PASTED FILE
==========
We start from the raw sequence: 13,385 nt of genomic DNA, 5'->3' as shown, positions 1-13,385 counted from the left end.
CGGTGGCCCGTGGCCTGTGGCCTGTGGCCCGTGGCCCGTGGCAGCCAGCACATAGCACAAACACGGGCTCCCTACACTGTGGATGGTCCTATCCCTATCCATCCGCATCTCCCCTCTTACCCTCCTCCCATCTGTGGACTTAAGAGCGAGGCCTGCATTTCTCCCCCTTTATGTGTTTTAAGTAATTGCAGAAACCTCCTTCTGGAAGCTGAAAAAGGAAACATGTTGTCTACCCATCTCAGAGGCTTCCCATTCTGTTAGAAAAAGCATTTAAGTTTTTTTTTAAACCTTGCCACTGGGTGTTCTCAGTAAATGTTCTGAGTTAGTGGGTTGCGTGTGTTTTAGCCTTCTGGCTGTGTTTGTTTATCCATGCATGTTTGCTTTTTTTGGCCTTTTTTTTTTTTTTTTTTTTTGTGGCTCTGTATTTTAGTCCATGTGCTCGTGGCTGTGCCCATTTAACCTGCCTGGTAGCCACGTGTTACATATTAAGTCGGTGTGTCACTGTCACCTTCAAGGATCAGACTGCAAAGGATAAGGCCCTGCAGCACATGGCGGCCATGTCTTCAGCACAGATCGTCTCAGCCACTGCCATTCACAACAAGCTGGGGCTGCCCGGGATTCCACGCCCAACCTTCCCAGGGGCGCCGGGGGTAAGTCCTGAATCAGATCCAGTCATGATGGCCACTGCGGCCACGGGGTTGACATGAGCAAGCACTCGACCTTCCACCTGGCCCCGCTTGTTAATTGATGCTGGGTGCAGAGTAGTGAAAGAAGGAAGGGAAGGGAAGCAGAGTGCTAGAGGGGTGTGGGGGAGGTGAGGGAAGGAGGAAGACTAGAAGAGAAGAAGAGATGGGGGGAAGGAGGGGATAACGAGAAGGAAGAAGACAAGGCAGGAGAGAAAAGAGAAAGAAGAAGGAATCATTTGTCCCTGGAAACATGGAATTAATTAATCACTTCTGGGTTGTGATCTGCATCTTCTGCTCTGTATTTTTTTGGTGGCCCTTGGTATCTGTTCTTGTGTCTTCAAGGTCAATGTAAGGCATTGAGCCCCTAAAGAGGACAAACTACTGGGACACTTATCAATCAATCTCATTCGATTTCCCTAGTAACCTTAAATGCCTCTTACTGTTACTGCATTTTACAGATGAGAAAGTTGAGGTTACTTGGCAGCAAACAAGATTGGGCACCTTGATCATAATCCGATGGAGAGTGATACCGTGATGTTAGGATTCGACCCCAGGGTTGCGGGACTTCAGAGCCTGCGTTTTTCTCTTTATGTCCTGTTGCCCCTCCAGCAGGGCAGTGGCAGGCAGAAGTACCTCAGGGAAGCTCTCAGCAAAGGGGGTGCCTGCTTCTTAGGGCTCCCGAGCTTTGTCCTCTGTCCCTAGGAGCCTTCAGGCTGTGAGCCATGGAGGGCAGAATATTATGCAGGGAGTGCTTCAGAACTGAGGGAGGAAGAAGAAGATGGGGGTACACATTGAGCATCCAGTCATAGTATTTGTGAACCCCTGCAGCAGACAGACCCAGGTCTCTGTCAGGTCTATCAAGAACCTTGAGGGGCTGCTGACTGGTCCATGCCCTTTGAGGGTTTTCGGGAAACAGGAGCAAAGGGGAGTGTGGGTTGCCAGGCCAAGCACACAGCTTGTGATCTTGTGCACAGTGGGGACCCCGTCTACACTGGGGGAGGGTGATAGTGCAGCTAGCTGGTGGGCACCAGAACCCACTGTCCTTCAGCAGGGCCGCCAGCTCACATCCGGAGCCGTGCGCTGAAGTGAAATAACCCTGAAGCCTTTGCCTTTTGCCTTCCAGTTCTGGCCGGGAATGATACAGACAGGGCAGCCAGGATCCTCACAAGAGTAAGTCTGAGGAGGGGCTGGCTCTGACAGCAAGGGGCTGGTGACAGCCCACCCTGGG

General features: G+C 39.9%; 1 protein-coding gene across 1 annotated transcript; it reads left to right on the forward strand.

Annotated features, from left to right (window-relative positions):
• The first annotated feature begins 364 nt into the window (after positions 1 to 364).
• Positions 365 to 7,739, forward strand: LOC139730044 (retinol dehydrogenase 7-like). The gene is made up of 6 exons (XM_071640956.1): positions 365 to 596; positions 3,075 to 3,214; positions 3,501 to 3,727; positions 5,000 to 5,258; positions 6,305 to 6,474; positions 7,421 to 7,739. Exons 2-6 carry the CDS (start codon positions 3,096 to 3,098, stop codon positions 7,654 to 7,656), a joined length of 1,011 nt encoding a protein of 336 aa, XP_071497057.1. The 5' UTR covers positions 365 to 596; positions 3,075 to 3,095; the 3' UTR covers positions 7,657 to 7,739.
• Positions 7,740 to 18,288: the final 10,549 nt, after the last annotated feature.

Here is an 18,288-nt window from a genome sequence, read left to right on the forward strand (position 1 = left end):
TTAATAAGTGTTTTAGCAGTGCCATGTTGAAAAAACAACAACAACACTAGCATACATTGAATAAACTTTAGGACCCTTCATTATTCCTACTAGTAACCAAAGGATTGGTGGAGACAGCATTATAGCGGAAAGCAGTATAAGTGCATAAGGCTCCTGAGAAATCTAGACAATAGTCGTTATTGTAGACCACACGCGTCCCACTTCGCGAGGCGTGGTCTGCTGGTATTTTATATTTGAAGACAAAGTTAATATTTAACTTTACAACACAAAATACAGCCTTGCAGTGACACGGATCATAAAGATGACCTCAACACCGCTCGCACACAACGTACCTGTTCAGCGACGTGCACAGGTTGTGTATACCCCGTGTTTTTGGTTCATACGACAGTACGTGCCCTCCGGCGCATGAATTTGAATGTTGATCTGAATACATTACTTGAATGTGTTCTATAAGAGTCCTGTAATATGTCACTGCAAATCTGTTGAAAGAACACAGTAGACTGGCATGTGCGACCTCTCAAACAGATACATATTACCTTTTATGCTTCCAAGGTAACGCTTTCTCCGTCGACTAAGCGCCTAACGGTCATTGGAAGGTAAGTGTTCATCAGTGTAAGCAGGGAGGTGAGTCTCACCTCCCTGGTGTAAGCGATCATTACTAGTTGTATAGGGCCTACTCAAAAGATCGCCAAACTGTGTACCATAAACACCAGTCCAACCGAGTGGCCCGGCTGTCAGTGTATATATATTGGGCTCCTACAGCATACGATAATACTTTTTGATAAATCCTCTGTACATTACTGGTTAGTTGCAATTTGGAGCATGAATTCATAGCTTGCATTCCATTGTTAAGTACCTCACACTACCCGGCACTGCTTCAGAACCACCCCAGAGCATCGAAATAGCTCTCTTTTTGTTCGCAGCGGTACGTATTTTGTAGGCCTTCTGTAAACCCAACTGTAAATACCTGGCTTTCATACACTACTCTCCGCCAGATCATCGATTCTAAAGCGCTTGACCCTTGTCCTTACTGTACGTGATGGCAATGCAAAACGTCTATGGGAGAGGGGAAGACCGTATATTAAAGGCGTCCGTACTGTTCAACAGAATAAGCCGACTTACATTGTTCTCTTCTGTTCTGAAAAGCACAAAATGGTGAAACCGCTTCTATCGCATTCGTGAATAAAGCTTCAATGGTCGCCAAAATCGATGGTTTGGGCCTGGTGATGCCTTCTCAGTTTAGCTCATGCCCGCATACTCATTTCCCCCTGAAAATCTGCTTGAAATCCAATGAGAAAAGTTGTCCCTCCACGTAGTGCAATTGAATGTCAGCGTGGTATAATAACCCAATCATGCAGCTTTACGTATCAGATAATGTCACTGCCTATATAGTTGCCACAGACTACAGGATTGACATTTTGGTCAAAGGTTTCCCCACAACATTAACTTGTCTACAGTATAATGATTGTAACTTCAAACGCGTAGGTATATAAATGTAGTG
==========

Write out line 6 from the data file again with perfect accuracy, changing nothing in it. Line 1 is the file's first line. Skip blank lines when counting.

• Positions 365 to 7,739, forward strand: LOC139730044 (retinol dehydrogenase 7-like). The gene is made up of 6 exons (XM_071640956.1): positions 365 to 596; positions 3,075 to 3,214; positions 3,501 to 3,727; positions 5,000 to 5,258; positions 6,305 to 6,474; positions 7,421 to 7,739. Exons 2-6 carry the CDS (start codon positions 3,096 to 3,098, stop codon positions 7,654 to 7,656), a joined length of 1,011 nt encoding a protein of 336 aa, XP_071497057.1. The 5' UTR covers positions 365 to 596; positions 3,075 to 3,095; the 3' UTR covers positions 7,657 to 7,739.